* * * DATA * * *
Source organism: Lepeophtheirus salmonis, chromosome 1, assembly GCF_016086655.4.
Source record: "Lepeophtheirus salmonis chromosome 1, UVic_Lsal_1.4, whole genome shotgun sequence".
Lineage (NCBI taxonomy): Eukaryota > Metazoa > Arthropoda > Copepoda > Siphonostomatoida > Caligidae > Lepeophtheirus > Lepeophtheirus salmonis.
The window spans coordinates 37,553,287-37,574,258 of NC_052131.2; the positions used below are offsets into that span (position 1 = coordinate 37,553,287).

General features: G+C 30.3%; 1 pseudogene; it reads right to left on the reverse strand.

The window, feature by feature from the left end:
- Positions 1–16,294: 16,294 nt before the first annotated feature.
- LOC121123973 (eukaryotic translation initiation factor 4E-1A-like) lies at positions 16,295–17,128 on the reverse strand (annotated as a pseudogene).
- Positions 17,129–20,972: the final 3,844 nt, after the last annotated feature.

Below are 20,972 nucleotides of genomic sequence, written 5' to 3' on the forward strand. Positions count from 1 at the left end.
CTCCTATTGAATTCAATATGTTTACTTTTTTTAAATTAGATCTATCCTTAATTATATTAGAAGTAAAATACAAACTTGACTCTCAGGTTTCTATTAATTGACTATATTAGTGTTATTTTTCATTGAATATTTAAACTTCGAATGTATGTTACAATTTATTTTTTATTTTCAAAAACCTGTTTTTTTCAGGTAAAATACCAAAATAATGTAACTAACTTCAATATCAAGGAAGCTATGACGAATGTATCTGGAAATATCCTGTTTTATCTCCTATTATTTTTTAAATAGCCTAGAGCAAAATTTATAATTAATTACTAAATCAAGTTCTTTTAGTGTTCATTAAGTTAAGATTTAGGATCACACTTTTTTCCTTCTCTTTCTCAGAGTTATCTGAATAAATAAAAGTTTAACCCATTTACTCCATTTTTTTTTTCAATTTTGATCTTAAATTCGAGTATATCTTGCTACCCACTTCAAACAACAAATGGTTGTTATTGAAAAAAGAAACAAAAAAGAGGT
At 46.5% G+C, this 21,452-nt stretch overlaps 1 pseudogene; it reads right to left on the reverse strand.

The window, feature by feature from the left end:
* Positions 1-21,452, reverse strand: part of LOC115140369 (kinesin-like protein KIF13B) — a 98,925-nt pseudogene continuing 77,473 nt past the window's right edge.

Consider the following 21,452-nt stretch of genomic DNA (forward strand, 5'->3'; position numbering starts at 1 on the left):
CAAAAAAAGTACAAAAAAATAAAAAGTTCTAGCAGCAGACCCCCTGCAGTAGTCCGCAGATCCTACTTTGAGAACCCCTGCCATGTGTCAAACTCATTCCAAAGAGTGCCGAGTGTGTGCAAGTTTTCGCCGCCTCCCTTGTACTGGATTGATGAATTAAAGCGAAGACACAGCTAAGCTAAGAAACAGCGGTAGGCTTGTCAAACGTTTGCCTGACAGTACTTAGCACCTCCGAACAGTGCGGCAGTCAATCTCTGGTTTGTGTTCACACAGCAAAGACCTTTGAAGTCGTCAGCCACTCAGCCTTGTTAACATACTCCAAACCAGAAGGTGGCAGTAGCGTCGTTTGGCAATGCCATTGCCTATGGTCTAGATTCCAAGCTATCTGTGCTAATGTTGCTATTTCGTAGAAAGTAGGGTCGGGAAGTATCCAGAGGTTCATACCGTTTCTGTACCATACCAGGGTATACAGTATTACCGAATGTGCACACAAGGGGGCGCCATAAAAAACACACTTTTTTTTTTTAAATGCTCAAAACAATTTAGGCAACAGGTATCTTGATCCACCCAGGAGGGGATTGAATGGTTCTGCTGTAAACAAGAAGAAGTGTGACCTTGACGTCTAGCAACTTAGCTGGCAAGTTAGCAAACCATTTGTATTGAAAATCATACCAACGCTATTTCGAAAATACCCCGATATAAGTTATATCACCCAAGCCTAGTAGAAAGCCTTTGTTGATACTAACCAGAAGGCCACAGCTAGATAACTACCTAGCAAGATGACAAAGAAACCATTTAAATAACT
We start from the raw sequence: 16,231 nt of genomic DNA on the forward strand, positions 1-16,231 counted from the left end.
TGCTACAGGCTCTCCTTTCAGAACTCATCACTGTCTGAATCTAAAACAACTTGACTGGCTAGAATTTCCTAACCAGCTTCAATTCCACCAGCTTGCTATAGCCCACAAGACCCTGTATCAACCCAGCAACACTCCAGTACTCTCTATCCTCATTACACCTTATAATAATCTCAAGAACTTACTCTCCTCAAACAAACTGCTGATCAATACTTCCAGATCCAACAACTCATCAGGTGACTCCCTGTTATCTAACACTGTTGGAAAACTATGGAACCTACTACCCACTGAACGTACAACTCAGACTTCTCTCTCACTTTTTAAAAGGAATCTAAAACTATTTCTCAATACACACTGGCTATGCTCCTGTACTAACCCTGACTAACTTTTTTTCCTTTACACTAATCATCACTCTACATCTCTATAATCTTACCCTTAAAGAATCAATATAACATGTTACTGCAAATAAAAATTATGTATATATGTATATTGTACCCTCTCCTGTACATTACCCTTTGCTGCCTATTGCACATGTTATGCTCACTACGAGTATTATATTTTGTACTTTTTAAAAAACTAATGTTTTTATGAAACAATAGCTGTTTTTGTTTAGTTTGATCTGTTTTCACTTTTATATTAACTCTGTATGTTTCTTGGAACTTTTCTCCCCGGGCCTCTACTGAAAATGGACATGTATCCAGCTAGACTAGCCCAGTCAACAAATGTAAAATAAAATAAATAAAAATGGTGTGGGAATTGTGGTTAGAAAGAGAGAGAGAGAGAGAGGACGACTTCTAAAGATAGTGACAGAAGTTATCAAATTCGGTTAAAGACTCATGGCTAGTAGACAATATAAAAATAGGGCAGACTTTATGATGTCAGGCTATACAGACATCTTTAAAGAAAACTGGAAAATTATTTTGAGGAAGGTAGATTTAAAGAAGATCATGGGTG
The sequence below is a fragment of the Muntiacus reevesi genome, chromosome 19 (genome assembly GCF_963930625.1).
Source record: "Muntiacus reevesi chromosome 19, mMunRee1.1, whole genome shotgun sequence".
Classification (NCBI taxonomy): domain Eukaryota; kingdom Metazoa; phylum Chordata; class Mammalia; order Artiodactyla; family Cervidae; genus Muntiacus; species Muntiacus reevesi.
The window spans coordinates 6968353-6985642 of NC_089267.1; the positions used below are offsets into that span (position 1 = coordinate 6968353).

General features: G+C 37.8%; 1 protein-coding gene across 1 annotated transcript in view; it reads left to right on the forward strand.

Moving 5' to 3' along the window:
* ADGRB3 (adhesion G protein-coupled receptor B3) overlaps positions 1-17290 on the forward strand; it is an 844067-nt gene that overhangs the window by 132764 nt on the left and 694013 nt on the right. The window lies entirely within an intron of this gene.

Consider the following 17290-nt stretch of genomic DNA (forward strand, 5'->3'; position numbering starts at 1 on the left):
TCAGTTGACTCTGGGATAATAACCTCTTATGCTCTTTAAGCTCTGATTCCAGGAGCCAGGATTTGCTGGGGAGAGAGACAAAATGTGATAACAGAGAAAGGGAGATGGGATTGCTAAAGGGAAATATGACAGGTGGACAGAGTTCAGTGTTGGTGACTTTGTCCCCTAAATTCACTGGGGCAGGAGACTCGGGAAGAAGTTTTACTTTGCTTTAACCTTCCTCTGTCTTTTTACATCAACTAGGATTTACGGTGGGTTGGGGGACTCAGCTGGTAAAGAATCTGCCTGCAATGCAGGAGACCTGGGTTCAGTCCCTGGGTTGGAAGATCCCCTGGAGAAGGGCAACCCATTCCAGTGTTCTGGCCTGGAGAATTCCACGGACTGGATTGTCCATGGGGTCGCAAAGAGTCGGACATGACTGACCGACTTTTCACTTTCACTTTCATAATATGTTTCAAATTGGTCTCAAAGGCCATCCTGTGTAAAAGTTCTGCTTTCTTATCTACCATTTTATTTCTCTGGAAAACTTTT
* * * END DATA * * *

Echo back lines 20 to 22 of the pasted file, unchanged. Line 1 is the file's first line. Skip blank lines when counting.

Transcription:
Source record: "Muntiacus reevesi chromosome 19, mMunRee1.1, whole genome shotgun sequence".
Classification (NCBI taxonomy): domain Eukaryota; kingdom Metazoa; phylum Chordata; class Mammalia; order Artiodactyla; family Cervidae; genus Muntiacus; species Muntiacus reevesi.
The window spans coordinates 6968353-6985642 of NC_089267.1; the positions used below are offsets into that span (position 1 = coordinate 6968353).